FAMU holds tobacco symposium for students, staff

By: Brittany Bedi
March 21, 2017

TALLAHASSEE, Fla. (WCTV) – Smoking can be a common habit that’s tough to break. Now, teachers, students, and the Florida Department of Health are hoping to spread a healthy message ahead of National “Kick Butts” Day.

Kevin Frentz works as a tobacco prevention specialist for the Florida Department of Health.

“Tobacco is still the leading preventable cause of chronic disease and death,” said Frentz. ”If we have limited resources to try to be able to educate people, we want to be able to educate people about something that’s preventable so that we can make some difference in [it], and tobacco is still the place to go.”

The groups are hosting a health symposium at 6:30 p.m. on March 21 in room 107 of the Allied Health Building. The presentation is free and open to FAMU students and staff.

Mary Simmons is the director of Cardiopulmonary Science at FAMU.

“Serving as an HBCU and how diseases affect the African American community, I think it’s important that they’re aware of the different diseases that are related to tobacco use,” said Simmons.

The presentation will cover how tobacco companies market to vulnerable people- ranging from kids, to underserved, or low-income populations. Over the years, organizers say that the program is making a difference at FAMU and the surrounding communities.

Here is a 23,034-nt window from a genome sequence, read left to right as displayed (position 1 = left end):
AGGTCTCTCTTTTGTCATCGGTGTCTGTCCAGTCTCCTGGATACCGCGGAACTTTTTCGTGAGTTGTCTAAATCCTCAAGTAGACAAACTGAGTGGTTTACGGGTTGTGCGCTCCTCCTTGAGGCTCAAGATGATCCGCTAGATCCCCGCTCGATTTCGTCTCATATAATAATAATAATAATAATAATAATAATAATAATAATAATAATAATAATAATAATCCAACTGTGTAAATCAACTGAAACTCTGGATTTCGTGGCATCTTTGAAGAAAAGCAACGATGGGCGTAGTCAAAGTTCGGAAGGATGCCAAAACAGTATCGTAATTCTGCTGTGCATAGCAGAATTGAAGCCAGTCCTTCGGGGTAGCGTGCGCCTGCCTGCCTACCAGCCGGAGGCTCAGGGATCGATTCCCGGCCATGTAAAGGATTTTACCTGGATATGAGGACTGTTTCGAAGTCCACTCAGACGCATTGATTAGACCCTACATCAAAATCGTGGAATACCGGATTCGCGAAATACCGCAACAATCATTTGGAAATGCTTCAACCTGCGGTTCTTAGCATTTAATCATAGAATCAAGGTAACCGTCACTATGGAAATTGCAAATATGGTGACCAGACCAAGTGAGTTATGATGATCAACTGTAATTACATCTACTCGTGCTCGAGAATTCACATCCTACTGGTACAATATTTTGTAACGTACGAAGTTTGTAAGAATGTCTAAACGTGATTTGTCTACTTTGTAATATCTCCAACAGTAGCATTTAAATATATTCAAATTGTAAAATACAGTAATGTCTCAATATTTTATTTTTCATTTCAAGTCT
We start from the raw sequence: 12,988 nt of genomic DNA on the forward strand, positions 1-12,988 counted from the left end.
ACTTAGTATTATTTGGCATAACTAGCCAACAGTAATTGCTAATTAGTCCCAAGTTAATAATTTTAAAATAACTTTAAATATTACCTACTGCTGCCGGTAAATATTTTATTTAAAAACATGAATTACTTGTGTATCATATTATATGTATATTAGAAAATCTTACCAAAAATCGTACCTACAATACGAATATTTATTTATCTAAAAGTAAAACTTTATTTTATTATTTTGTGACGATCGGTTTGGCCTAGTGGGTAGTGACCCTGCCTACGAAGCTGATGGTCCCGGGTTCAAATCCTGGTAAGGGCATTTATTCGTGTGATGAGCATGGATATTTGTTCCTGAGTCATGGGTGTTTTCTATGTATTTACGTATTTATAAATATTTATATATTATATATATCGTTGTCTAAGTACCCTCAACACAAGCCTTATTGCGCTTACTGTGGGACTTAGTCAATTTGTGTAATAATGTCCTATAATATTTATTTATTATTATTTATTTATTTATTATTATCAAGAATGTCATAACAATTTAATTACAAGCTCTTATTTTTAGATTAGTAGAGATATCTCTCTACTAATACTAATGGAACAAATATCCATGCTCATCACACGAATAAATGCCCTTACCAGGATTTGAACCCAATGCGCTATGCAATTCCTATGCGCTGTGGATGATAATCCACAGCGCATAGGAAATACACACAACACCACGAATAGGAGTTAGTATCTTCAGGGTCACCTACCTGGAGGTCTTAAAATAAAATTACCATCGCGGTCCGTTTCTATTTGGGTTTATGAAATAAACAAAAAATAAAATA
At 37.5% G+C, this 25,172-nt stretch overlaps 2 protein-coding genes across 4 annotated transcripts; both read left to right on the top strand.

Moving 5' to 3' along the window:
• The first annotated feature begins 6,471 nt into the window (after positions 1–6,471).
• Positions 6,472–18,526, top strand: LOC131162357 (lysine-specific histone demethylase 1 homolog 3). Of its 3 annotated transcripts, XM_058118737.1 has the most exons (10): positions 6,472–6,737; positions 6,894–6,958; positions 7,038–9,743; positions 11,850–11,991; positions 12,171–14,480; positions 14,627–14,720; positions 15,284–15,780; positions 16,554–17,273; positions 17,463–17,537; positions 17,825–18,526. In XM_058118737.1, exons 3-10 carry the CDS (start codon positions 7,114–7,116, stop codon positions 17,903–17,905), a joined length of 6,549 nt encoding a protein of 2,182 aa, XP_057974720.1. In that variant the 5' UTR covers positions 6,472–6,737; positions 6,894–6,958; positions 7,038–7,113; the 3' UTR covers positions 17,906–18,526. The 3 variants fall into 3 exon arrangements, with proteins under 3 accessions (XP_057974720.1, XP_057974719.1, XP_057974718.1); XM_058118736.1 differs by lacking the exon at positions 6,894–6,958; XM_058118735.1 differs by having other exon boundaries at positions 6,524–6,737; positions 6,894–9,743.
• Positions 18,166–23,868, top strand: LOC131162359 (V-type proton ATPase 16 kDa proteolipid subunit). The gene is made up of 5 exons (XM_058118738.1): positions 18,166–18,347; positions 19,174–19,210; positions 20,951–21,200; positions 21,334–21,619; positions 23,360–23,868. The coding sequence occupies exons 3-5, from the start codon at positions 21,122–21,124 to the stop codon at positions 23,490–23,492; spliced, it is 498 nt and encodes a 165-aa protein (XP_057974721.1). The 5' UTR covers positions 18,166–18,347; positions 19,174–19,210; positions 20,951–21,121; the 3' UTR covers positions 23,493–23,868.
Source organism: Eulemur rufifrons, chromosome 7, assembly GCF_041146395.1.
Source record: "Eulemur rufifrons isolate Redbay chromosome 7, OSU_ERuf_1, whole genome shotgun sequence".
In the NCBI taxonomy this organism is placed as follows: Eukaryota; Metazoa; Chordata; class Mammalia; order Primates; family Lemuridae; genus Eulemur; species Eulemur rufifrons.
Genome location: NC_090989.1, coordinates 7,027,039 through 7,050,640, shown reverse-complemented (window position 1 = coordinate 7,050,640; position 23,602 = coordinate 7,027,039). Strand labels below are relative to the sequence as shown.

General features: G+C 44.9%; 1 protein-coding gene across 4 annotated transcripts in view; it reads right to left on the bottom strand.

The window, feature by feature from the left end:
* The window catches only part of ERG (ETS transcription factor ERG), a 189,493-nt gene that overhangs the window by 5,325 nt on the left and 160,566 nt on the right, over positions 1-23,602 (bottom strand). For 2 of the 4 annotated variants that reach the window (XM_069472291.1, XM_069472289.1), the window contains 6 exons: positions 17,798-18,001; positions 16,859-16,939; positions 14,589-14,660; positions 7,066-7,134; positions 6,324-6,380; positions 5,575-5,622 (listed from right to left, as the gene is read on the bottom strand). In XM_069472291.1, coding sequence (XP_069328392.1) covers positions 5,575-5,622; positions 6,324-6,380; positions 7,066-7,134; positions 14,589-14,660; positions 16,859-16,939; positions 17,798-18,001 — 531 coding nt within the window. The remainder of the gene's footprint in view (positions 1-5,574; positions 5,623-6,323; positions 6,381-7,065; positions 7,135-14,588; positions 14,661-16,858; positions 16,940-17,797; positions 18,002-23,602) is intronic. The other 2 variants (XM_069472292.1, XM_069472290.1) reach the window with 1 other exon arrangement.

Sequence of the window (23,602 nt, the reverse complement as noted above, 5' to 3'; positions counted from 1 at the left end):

“I notice that near the common area where students are,” said Simmons. “They’ve placed their own 'No Smoking' signs up, so they’re really in agreement with the initiative and want to move forward.”

Organizers are also giving out free “Kick Butts Day” shirts and bags to help spread the message.

“Tobacco-free policies give people an opportunity to consider an attempt to quit,” said Frentz.

He hopes the symposium could at least encourage people to talk about striving for clean air in public.

National Kick Butts Day is Thursday, March 23. FAMU students and staff will host fun activities and educational games outside the Margaret W. Lewis and Jaqueline B. Beck Allied Health Building. They will also set up a graveyard demonstration to show how many people have died from tobacco.



 
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